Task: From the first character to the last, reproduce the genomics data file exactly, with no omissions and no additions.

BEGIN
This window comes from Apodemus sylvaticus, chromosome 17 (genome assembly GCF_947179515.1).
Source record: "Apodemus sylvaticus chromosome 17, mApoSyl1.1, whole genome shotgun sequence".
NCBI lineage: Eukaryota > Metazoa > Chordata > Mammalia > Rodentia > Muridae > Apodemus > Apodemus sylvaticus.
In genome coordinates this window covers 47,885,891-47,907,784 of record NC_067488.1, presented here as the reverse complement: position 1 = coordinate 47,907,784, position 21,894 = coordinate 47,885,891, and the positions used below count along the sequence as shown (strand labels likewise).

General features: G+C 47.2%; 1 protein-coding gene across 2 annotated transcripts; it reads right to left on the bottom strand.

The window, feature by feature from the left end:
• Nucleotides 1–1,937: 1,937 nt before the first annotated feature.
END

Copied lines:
This window comes from Apodemus sylvaticus, chromosome 17 (genome assembly GCF_947179515.1).
Source record: "Apodemus sylvaticus chromosome 17, mApoSyl1.1, whole genome shotgun sequence".
NCBI lineage: Eukaryota > Metazoa > Chordata > Mammalia > Rodentia > Muridae > Apodemus > Apodemus sylvaticus.
In genome coordinates this window covers 47,885,891-47,907,784 of record NC_067488.1, presented here as the reverse complement: position 1 = coordinate 47,907,784, position 21,894 = coordinate 47,885,891, and the positions used below count along the sequence as shown (strand labels likewise).

General features: G+C 47.2%; 1 protein-coding gene across 2 annotated transcripts; it reads right to left on the bottom strand.

The window, feature by feature from the left end:
• Nucleotides 1–1,937: 1,937 nt before the first annotated feature.